What is Google Analytics?
Google Analytics is everywhere. Basically, Analytics is a common tool for tracking the success of websites. Many webmasters use Google Analytics to track website visitor browsing habits (such as which pages are viewed most often) and build targeted revenue building campaigns.
To start using Google Analytics, a webmaster must first sign up for a Google account if they do not already have one. Once accepted, web developers are given a unique script to add to their website, such as the footer, which is available on every page.
With the Google Analytics script on every page, browsing habits can then be recorded.
Hijacking Google Analytics Code
Website hackers no longer break into a website and replace it with a site of their own. Instead, the modern hacker hijacks a website by injecting their own code, either via spears (exploiting weaknesses in media such as Flash, for instance) or by gaining access to the admin account for the site. The website is then altered very slightly – often by making an amendment to the block of Google Analytics code.
The result of this is simple. Google Analytics does what it is supposed to do. The hacker’s own code runs while the website continues functioning, apparently with no changes. The website owner has no idea that their site is hosting malicious scripting and posing a security risk.
Consequences of Malware in Google Analytics
Put plainly, Google Analytics isn’t malware. However, it can be incorrectly designated as malware (see False Positives, below) by your security software.
Moreover, purveyors of malicious code have begun using URLs in the scripts hidden in hacked websites that resemble Google Analytics addresses.
The correct address (visible by right-clicking on a blank area of a web page that you suspect uses Google Analytics and choosing View Source from the context menu) should be google-analytics.com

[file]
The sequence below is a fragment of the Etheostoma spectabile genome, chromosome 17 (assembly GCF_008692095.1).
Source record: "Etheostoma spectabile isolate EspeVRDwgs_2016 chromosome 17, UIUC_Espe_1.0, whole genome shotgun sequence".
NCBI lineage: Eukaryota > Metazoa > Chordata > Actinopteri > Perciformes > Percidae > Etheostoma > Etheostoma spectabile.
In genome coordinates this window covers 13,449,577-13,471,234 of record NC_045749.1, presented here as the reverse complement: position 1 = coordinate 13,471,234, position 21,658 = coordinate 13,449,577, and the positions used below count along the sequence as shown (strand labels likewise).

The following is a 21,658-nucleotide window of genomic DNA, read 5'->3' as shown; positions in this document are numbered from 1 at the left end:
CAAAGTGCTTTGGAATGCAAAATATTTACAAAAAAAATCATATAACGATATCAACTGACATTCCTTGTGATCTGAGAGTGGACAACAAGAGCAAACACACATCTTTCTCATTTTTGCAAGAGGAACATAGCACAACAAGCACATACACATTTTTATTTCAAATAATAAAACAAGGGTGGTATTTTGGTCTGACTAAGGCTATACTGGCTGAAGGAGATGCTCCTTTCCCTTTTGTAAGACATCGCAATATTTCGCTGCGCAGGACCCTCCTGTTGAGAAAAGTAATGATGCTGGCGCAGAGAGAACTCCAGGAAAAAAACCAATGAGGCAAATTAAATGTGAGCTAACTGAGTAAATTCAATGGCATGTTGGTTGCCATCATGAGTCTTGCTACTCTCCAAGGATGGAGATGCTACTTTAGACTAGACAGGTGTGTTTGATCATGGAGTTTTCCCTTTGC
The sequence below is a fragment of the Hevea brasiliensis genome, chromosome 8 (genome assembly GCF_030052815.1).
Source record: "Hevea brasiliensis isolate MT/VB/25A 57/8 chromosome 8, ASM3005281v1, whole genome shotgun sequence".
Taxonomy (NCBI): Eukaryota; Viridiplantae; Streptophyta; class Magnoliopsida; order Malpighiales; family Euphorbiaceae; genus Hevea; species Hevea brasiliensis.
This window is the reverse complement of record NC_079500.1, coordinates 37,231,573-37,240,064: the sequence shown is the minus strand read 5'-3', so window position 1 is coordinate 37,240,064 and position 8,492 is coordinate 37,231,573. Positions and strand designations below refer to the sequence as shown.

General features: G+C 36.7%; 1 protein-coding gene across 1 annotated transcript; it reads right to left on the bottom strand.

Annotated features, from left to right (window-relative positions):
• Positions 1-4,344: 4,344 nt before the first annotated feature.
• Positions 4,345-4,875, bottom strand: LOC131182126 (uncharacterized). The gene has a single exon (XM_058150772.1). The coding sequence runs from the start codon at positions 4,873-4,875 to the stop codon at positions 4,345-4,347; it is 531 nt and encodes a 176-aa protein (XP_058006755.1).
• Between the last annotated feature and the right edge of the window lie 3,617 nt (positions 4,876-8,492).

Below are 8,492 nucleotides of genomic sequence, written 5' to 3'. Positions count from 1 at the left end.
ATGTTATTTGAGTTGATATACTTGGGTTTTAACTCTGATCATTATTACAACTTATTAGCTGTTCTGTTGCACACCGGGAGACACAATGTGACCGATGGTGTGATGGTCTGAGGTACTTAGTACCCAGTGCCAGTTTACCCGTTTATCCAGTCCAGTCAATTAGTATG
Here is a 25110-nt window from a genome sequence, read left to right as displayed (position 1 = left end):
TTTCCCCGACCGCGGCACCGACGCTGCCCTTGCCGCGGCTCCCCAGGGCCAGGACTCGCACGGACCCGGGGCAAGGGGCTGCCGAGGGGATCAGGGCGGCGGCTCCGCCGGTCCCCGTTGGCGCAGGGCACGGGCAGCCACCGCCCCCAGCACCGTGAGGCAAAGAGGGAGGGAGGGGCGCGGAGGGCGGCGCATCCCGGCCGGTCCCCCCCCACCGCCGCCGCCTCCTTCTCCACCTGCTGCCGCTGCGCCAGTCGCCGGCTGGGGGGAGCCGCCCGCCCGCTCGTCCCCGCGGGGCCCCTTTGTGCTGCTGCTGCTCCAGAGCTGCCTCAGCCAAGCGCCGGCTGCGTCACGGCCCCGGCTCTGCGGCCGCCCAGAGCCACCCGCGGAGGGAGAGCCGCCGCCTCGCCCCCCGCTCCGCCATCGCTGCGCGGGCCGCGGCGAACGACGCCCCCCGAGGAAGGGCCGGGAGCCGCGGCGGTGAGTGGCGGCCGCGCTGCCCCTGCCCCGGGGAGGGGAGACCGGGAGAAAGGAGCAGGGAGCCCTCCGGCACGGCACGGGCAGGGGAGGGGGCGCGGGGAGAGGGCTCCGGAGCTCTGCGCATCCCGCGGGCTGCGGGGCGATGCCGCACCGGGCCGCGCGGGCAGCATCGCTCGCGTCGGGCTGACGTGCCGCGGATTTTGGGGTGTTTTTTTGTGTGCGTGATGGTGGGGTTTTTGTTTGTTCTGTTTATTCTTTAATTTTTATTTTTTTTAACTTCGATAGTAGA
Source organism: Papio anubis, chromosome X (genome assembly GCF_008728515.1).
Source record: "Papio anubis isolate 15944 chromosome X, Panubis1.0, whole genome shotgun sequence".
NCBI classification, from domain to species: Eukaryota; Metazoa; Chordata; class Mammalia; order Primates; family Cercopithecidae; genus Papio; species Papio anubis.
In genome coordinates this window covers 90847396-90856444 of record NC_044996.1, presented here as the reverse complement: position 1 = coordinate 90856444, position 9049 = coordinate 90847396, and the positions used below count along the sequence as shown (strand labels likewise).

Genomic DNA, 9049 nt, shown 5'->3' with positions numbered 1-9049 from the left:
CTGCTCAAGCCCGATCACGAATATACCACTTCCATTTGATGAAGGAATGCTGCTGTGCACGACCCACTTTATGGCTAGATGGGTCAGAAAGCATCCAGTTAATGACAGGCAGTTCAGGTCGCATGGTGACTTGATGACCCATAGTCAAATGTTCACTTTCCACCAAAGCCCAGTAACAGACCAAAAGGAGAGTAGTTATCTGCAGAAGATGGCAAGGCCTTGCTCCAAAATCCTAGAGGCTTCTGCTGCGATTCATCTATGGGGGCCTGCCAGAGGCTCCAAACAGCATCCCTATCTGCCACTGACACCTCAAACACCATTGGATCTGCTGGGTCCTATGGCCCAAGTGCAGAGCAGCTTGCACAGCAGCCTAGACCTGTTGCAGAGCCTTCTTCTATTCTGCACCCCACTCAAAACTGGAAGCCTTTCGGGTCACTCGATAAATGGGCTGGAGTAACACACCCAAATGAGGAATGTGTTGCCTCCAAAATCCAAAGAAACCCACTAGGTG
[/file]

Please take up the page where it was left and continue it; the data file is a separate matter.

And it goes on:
Hackers use fake URLs that resemble this correct one. The fake URLs include:
Note how they use subtle alterations in the spelling. The last example uses a “q” in place of the second “g” of google.
The result of this is that security software can appear to be highlighting Google Analytics as malware, when in actual fact it is reporting one of these spoof URLs.
Unfortunately, this isn’t as simple as keeping an eye out for fake URLs that your anti-virus or anti-malware tool detects as being something that isn’t quite Google.
Google themselves have even reported Google Analytics (google-analytics.com) as malware, which is potentially embarrassing but apparently down to an incorrect identification by Google’s own Safe Browsing diagnostics page.
This is what is known as a false-positive. The result is incorrect, but as far as the tool creating the result is concerned, it is absolutely right. In the event, Google revealed that they would be developing their Safe Browsing tools to provide more useful answers to end users and develop the service to avoid further errors.
See unmaskparasites.com for more on this.